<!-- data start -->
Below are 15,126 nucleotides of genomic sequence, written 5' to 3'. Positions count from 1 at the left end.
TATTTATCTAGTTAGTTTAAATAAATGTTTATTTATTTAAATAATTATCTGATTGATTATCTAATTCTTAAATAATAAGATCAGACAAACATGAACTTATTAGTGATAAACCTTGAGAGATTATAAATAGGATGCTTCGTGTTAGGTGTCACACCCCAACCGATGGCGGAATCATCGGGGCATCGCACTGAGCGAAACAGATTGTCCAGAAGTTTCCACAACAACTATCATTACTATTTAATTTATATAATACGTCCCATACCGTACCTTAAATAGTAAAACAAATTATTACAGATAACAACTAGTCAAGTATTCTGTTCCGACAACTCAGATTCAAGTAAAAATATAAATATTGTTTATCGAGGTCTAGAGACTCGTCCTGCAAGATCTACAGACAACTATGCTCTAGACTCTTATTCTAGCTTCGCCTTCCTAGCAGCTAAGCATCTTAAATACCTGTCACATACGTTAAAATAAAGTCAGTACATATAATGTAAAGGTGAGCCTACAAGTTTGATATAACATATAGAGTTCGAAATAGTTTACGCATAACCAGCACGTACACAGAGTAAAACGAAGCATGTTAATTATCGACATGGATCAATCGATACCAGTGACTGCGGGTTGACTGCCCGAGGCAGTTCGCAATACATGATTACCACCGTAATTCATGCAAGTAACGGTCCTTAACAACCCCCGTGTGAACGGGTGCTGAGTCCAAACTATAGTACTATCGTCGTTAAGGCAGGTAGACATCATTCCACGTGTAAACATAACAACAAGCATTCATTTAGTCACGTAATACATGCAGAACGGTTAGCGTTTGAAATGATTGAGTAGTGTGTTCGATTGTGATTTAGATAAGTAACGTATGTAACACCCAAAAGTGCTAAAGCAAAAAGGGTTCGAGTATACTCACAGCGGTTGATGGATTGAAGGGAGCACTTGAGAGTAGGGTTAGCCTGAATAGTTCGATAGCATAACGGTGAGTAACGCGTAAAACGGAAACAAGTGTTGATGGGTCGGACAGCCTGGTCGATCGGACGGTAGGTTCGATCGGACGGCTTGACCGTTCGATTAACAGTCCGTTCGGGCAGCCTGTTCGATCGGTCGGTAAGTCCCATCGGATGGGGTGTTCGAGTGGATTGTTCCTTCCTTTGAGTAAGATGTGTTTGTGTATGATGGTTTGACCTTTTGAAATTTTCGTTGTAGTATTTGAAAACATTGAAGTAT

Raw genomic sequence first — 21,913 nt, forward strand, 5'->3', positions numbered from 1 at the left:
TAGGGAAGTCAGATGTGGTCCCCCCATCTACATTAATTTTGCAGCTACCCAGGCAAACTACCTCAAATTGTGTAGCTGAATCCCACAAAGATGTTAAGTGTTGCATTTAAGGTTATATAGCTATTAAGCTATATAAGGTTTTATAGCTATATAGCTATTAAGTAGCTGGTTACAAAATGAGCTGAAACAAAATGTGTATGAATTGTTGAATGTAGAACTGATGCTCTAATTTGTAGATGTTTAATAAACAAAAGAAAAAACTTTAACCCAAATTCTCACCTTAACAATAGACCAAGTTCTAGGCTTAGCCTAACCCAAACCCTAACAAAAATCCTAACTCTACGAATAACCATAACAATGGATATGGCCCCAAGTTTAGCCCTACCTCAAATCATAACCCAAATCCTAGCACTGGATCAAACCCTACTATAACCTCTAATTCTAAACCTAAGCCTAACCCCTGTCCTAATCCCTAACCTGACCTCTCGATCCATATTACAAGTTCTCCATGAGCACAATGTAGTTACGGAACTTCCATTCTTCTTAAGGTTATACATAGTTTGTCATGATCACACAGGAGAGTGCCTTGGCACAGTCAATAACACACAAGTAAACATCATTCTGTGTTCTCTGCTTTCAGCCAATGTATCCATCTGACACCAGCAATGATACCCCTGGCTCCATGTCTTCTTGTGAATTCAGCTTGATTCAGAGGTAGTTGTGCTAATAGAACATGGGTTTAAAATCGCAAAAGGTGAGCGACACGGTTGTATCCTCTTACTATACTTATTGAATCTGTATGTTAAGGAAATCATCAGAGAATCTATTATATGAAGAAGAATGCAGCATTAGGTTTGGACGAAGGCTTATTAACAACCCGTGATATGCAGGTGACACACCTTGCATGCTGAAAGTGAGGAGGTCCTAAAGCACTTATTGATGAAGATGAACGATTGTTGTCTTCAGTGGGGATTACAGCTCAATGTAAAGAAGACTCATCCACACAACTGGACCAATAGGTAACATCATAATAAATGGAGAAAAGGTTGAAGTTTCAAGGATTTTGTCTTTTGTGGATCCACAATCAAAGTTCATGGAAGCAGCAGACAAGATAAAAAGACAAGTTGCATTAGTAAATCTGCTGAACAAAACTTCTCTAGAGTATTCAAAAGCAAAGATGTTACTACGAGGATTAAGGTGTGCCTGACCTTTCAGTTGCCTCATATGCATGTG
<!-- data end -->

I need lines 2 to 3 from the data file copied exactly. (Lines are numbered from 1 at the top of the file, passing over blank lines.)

TATTTATCTAGTTAGTTTAAATAAATGTTTATTTATTTAAATAATTATCTGATTGATTATCTAATTCTTAAATAATAAGATCAGACAAACATGAACTTATTAGTGATAAACCTTGAGAGATTATAAATAGGATGCTTCGTGTTAGGTGTCACACCCCAACCGATGGCGGAATCATCGGGGCATCGCACTGAGCGAAACAGATTGTCCAGAAGTTTCCACAACAACTATCATTACTATTTAATTTATATAATACGTCCCATACCGTACCTTAAATAGTAAAACAAATTATTACAGATAACAACTAGTCAAGTATTCTGTTCCGACAACTCAGATTCAAGTAAAAATATAAATATTGTTTATCGAGGTCTAGAGACTCGTCCTGCAAGATCTACAGACAACTATGCTCTAGACTCTTATTCTAGCTTCGCCTTCCTAGCAGCTAAGCATCTTAAATACCTGTCACATACGTTAAAATAAAGTCAGTACATATAATGTAAAGGTGAGCCTACAAGTTTGATATAACATATAGAGTTCGAAATAGTTTACGCATAACCAGCACGTACACAGAGTAAAACGAAGCATGTTAATTATCGACATGGATCAATCGATACCAGTGACTGCGGGTTGACTGCCCGAGGCAGTTCGCAATACATGATTACCACCGTAATTCATGCAAGTAACGGTCCTTAACAACCCCCGTGTGAACGGGTGCTGAGTCCAAACTATAGTACTATCGTCGTTAAGGCAGGTAGACATCATTCCACGTGTAAACATAACAACAAGCATTCATTTAGTCACGTAATACATGCAGAACGGTTAGCGTTTGAAATGATTGAGTAGTGTGTTCGATTGTGATTTAGATAAGTAACGTATGTAACACCCAAAAGTGCTAAAGCAAAAAGGGTTCGAGTATACTCACAGCGGTTGATGGATTGAAGGGAGCACTTGAGAGTAGGGTTAGCCTGAATAGTTCGATAGCATAACGGTGAGTAACGCGTAAAACGGAAACAAGTGTTGATGGGTCGGACAGCCTGGTCGATCGGACGGTAGGTTCGATCGGACGGCTTGACCGTTCGATTAACAGTCCGTTCGGGCAGCCTGTTCGATCGGTCGGTAAGTCCCATCGGATGGGGTGTTCGAGTGGATTGTTCCTTCCTTTGAGTAAGATGTGTTTGTGTATGATGGTTTGACCTTTTGAAATTTTCGTTGTAGTATTTGAAAACATTGAAGTAT

Raw genomic sequence first — 21,913 nt, forward strand, 5'->3', positions numbered from 1 at the left: